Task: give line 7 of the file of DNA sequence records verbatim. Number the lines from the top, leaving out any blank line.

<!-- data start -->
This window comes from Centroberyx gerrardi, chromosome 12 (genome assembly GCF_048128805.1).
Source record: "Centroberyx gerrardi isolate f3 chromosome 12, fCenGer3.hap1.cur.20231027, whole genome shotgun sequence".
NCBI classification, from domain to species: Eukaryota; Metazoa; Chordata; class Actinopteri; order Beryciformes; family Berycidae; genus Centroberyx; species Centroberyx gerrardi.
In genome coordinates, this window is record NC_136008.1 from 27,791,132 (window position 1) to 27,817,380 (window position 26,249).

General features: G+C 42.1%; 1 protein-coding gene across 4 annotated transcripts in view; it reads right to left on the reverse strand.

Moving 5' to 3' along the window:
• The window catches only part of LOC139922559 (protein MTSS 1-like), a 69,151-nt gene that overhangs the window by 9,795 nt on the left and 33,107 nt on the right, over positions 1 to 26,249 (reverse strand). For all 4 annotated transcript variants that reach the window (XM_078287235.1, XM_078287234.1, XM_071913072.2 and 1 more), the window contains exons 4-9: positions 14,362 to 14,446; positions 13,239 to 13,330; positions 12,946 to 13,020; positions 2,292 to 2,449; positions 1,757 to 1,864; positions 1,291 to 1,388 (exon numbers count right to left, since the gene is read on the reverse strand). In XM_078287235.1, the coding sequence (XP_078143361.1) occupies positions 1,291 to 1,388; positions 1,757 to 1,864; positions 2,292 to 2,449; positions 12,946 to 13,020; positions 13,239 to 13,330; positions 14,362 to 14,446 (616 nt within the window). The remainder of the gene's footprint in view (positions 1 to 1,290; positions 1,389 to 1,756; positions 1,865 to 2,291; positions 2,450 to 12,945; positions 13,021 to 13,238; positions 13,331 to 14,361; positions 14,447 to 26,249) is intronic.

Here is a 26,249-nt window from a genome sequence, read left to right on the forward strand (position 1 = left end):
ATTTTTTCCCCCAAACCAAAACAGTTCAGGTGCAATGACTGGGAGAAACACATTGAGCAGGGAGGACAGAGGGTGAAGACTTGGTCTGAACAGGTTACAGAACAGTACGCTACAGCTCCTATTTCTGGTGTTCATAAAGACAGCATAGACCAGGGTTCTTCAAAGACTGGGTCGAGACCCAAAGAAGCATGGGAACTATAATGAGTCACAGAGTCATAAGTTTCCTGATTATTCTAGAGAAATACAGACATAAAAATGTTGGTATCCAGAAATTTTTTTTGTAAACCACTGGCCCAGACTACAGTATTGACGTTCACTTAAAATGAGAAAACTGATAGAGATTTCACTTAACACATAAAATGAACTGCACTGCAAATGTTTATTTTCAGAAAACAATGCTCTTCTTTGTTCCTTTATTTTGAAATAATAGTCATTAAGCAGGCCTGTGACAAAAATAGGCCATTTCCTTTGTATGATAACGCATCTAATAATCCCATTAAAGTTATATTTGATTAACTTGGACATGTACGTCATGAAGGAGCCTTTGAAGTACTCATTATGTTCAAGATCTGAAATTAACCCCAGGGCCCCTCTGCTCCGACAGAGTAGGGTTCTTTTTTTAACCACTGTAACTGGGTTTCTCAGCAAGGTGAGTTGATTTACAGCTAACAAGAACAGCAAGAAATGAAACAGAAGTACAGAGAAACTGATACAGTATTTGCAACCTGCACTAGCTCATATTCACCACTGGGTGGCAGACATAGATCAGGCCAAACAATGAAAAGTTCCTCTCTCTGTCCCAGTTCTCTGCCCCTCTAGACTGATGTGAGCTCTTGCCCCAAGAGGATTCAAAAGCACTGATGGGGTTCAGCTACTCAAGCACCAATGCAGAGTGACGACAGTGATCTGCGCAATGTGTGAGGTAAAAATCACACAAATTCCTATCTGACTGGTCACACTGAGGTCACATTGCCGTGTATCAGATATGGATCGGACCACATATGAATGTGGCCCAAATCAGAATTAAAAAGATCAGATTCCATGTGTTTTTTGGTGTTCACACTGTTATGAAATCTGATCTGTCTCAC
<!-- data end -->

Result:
• The window catches only part of LOC139922559 (protein MTSS 1-like), a 69,151-nt gene that overhangs the window by 9,795 nt on the left and 33,107 nt on the right, over positions 1 to 26,249 (reverse strand). For all 4 annotated transcript variants that reach the window (XM_078287235.1, XM_078287234.1, XM_071913072.2 and 1 more), the window contains exons 4-9: positions 14,362 to 14,446; positions 13,239 to 13,330; positions 12,946 to 13,020; positions 2,292 to 2,449; positions 1,757 to 1,864; positions 1,291 to 1,388 (exon numbers count right to left, since the gene is read on the reverse strand). In XM_078287235.1, the coding sequence (XP_078143361.1) occupies positions 1,291 to 1,388; positions 1,757 to 1,864; positions 2,292 to 2,449; positions 12,946 to 13,020; positions 13,239 to 13,330; positions 14,362 to 14,446 (616 nt within the window). The remainder of the gene's footprint in view (positions 1 to 1,290; positions 1,389 to 1,756; positions 1,865 to 2,291; positions 2,450 to 12,945; positions 13,021 to 13,238; positions 13,331 to 14,361; positions 14,447 to 26,249) is intronic.